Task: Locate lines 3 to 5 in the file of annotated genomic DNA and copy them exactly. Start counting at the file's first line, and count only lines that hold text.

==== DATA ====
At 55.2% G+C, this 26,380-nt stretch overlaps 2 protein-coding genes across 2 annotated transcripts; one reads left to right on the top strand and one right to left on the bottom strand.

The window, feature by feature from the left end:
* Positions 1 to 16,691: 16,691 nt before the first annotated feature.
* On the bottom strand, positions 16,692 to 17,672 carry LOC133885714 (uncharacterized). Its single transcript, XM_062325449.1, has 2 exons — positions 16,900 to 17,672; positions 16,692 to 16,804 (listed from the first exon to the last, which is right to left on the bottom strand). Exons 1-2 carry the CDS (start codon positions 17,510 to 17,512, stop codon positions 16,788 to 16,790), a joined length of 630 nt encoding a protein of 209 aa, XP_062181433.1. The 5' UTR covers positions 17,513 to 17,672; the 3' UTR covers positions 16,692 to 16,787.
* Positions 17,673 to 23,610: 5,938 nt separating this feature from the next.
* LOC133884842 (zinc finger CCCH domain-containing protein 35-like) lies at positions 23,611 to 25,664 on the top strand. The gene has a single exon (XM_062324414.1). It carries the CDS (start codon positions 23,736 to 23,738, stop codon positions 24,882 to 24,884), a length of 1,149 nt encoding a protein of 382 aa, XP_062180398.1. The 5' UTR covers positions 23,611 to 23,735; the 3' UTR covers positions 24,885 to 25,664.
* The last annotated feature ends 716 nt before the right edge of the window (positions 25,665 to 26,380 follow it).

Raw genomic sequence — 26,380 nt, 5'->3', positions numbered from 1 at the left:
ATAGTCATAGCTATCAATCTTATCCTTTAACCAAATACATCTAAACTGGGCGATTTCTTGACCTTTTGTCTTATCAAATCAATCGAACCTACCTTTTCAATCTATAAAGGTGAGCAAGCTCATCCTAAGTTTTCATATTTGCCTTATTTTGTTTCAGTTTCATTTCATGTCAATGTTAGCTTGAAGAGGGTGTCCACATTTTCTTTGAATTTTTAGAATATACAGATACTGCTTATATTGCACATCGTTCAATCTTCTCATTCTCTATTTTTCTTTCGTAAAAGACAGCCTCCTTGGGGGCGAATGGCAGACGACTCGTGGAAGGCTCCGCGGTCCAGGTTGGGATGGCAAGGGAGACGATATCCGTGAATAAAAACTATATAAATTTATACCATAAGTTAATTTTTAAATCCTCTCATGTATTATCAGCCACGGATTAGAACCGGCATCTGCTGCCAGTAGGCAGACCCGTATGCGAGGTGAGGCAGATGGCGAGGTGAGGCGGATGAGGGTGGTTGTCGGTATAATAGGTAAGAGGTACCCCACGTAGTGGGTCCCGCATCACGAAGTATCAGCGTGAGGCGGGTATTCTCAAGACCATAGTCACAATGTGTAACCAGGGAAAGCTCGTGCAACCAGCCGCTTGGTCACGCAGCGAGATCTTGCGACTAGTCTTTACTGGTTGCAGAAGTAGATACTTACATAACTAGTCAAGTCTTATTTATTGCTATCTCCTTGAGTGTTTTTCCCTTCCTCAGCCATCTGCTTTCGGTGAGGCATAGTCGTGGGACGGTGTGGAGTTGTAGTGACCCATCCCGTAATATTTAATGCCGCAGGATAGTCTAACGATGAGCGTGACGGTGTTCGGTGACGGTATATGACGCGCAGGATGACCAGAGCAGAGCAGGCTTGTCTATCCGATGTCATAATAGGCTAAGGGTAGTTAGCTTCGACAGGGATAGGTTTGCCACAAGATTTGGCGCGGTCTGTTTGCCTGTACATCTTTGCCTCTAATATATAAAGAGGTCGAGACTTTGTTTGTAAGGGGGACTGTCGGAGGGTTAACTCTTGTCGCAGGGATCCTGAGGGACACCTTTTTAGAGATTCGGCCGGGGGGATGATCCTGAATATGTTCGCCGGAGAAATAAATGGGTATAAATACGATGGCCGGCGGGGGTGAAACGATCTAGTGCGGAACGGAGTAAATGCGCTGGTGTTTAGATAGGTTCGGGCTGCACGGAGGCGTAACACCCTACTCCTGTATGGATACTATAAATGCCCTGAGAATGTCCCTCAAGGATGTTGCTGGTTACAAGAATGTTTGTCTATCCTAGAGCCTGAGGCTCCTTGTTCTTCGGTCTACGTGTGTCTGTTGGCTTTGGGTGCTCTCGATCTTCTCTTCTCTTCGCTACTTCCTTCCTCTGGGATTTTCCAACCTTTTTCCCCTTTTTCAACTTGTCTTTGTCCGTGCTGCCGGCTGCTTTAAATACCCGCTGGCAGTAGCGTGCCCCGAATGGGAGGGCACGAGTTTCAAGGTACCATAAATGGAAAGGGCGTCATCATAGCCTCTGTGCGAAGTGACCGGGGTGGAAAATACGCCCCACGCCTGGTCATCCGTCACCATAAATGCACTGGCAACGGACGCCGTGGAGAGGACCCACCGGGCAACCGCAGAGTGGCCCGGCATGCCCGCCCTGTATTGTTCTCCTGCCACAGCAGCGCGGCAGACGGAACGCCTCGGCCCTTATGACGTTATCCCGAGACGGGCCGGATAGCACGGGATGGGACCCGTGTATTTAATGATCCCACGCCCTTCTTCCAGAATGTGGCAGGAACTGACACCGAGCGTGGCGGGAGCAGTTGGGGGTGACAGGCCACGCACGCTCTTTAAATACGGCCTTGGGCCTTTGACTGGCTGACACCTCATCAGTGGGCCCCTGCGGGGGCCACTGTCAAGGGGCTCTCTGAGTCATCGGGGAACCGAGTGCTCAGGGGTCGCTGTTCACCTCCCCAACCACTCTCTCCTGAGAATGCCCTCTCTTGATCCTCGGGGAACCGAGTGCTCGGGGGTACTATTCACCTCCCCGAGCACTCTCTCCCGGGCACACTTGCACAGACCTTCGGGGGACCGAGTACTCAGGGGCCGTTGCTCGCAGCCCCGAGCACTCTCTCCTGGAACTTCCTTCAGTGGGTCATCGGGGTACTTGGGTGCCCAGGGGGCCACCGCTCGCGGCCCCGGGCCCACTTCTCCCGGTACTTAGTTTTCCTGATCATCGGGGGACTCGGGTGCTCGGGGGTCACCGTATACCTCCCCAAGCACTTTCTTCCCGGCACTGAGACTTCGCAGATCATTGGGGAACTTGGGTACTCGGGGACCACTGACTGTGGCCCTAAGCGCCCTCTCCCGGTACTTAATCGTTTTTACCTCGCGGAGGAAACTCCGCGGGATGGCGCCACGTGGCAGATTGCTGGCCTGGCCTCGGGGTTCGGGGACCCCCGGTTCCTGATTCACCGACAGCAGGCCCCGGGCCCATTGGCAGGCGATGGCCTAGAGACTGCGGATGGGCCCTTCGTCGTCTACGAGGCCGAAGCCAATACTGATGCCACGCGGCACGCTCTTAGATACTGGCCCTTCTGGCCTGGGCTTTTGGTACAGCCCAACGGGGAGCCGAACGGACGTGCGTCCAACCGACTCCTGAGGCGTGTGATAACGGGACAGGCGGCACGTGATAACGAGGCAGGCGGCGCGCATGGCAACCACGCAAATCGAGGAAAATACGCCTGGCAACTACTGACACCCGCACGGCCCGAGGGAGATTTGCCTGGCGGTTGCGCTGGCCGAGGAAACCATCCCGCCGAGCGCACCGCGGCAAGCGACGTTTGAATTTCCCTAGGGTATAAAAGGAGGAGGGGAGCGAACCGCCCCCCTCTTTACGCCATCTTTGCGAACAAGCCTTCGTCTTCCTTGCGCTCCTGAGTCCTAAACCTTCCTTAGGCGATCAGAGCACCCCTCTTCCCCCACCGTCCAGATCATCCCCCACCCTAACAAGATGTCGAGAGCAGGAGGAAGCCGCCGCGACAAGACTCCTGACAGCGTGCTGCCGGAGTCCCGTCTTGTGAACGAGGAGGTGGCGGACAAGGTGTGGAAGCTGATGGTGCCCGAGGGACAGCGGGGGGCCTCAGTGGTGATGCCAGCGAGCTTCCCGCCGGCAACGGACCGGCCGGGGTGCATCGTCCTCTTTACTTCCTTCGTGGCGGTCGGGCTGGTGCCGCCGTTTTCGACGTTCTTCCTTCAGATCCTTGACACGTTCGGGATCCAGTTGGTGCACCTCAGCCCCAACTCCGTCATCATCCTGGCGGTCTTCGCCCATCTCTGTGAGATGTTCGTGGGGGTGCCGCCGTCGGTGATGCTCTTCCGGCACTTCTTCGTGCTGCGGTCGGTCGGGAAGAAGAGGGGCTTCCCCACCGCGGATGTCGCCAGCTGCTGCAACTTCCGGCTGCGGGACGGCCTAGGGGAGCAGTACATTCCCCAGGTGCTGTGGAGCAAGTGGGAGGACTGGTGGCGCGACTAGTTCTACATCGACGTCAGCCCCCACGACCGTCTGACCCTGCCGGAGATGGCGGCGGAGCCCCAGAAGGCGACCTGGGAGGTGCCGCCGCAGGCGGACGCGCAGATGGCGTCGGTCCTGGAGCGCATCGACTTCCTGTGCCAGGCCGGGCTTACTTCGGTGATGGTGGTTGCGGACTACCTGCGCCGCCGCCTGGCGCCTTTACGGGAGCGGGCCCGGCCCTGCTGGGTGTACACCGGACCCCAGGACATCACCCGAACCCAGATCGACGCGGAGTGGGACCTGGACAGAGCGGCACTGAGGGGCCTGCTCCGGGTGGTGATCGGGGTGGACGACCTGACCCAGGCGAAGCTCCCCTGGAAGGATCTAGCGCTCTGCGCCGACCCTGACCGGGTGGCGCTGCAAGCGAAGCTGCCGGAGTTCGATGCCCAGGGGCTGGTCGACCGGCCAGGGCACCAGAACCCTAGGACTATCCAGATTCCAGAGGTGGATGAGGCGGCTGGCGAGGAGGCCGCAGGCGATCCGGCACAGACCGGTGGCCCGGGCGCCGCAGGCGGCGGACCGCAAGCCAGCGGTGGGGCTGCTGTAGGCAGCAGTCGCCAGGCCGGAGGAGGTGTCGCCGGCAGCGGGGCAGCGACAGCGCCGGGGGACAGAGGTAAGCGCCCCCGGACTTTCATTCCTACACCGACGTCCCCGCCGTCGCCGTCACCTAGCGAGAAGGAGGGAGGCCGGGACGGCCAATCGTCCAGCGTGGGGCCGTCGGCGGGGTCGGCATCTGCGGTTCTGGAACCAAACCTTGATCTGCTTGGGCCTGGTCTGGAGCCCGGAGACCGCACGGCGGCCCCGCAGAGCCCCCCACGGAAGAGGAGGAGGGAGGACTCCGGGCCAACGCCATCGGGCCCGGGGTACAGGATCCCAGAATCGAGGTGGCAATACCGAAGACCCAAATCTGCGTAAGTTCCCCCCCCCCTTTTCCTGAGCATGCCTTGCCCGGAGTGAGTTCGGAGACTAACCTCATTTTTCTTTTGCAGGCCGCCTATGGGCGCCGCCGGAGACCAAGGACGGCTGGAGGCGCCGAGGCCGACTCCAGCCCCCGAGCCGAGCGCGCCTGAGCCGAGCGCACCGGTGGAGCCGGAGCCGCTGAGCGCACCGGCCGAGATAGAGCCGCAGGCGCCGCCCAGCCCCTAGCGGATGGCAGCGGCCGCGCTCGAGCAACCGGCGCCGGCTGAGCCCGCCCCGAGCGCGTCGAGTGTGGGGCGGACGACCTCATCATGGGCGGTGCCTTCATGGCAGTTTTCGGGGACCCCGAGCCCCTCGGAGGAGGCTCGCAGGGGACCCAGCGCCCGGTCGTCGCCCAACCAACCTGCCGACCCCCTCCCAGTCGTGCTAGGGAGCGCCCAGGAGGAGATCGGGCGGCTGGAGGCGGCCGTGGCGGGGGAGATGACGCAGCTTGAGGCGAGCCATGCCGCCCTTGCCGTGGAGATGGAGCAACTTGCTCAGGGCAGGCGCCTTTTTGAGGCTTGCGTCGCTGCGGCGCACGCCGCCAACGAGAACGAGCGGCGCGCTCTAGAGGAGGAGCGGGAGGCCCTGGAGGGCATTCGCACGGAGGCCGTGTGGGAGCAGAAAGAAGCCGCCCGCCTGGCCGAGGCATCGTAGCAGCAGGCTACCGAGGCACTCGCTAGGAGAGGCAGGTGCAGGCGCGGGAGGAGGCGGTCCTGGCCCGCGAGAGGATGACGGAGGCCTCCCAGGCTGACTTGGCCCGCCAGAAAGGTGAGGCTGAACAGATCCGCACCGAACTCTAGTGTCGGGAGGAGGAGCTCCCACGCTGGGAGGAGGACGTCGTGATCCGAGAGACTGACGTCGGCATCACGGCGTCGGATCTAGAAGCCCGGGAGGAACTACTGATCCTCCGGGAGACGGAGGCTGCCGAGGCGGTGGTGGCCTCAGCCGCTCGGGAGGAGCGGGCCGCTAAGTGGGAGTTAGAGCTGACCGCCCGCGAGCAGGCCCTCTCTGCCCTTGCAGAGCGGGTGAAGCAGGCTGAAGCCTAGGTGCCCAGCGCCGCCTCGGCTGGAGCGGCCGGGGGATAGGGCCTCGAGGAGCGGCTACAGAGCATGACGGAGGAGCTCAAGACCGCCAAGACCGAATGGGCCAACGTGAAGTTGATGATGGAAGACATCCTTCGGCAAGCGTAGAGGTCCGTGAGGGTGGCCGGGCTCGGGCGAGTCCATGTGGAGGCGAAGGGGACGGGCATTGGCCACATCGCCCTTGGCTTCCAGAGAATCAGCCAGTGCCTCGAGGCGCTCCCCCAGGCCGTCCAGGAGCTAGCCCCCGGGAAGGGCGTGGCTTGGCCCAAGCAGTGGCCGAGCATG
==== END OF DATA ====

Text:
* Positions 1 to 16,691: 16,691 nt before the first annotated feature.
* On the bottom strand, positions 16,692 to 17,672 carry LOC133885714 (uncharacterized). Its single transcript, XM_062325449.1, has 2 exons — positions 16,900 to 17,672; positions 16,692 to 16,804 (listed from the first exon to the last, which is right to left on the bottom strand). Exons 1-2 carry the CDS (start codon positions 17,510 to 17,512, stop codon positions 16,788 to 16,790), a joined length of 630 nt encoding a protein of 209 aa, XP_062181433.1. The 5' UTR covers positions 17,513 to 17,672; the 3' UTR covers positions 16,692 to 16,787.
* Positions 17,673 to 23,610: 5,938 nt separating this feature from the next.